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president biden, he wants understands loss. his wife and two children. he started saying that this feels like a black hole for the family members. at the white house there was today crisis and catastrophe. yes, feeling that things were bad, but that the u.s. was going to stick to the deadline, and we have heard the president say, over and over again, and the days before this, that least no one had been killed. and he knocked on wood during that interview with george stephanopoulos. and that knock on wood, it's now a loud knock on wood, because people understand now the tragedy that the president is having to oversee here. and the responsibility for this is with him, he said, and the bucs talks with him. and he is going to have to contend with the idea that under this image of him under white house officials, that this is an attempt that was
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going well, he now has dead soldiers and 60 dead afghans. and that is obviously complicating the messaging and the ability to say that this is going well. the other thing is this sense inside the west wing that the president is still doubling down that this is the decision he wants, that this is a good decision. i heard over and over again that the president wants to stick to that august 31st deadline because a terrorist attack like this could happen. things are risky and volatile. and they are more confident than ever that getting out as soon as possible is not what needs to happen. and the president said today that no war ends with everyone getting out. and that has been added mission from this government that there are going to be people who helped america, who are not going to be able to leave and help america and are going to be stuck with the taliban and these terrorists. >> clint, there is no good news from today, and so there is no celebrating anything, but i
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will say this. what this wasn't was a failure of intelligence. somebody knew, somebody talked. perhaps it would have been worse without that alert that went out, what, 24 hours ago, about the lack of safety. and indeed the danger at the airport gates. i am wondering how it could have been better, however, based on that tip we had. >> brian i think we talked on tuesday that this was the worst-case scenario, that there could be a terrorist attack of some sort, t airport tt we still have intelligence capability. we knew this was coming on the warnings went out. i think what this shows is that this is not a place where we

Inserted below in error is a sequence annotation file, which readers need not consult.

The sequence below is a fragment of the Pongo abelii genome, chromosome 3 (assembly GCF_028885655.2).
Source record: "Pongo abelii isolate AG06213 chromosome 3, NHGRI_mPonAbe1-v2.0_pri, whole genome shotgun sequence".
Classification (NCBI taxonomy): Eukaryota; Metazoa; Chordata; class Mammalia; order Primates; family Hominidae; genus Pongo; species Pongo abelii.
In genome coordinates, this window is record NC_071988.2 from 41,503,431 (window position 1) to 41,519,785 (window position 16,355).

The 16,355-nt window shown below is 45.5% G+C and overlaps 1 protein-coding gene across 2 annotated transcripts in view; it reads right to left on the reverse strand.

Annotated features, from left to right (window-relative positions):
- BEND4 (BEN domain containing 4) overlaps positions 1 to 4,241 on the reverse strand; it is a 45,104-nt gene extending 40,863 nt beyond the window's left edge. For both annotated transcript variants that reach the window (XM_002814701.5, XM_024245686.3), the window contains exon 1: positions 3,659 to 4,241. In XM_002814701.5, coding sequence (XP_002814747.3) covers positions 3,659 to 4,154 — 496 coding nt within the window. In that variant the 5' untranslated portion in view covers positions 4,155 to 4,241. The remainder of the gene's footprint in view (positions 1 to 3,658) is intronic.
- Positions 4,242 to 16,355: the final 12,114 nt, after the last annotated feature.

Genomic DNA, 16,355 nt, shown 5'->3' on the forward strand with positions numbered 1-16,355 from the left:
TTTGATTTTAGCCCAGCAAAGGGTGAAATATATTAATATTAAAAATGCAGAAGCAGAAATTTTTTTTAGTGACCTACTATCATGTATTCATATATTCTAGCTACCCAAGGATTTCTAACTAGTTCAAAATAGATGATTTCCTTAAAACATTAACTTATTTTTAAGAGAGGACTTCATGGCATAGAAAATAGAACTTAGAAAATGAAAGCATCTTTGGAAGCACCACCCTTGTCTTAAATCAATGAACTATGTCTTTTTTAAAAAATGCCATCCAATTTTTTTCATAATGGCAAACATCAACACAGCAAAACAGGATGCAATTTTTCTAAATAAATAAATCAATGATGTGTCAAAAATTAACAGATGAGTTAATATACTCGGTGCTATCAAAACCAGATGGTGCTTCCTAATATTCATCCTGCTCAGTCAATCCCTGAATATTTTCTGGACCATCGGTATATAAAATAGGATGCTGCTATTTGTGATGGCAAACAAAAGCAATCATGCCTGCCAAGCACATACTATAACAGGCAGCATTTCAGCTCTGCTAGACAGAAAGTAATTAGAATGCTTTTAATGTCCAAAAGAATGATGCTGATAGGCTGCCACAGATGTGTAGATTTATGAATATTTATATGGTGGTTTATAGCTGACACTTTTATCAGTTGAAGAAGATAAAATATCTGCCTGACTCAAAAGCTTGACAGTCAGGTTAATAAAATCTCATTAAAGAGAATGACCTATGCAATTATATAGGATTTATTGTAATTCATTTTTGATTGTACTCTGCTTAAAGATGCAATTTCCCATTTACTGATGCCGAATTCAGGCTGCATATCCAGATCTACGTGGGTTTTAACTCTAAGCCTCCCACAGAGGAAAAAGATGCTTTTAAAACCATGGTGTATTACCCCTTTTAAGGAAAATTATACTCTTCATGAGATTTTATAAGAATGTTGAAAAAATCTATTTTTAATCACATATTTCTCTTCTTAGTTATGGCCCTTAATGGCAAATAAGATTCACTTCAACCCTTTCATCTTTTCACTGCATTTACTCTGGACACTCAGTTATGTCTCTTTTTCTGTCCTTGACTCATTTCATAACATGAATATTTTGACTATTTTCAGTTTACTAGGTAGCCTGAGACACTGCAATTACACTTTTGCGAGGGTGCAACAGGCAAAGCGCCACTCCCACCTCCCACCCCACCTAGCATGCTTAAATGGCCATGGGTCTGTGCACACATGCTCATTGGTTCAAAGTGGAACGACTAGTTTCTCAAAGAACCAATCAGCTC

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dominate and control the airspace. when you think about bagram air base, we had been there for decades. we control the outside of the perimeter, we control the parameters, we had intelligence assets who would be out in one motion. we could extract and control the train. that is not the case now. the taliban, despite what you hear, and what is commonly said, of taking over the country, they have been in kabul for two weeks. they have been gone for two decades. sometimes there is this perception that has been going on in this town. and we have only been going back very recently. so we are in a very nefarious situation. and for isis, of course, on their timeline, it has been naturally accelerated to. we see the american forces go there. there is ten days, essentially, of american activity. it allows them to move all of the supply chain, all of their fighters, into kabul. i think we have a significant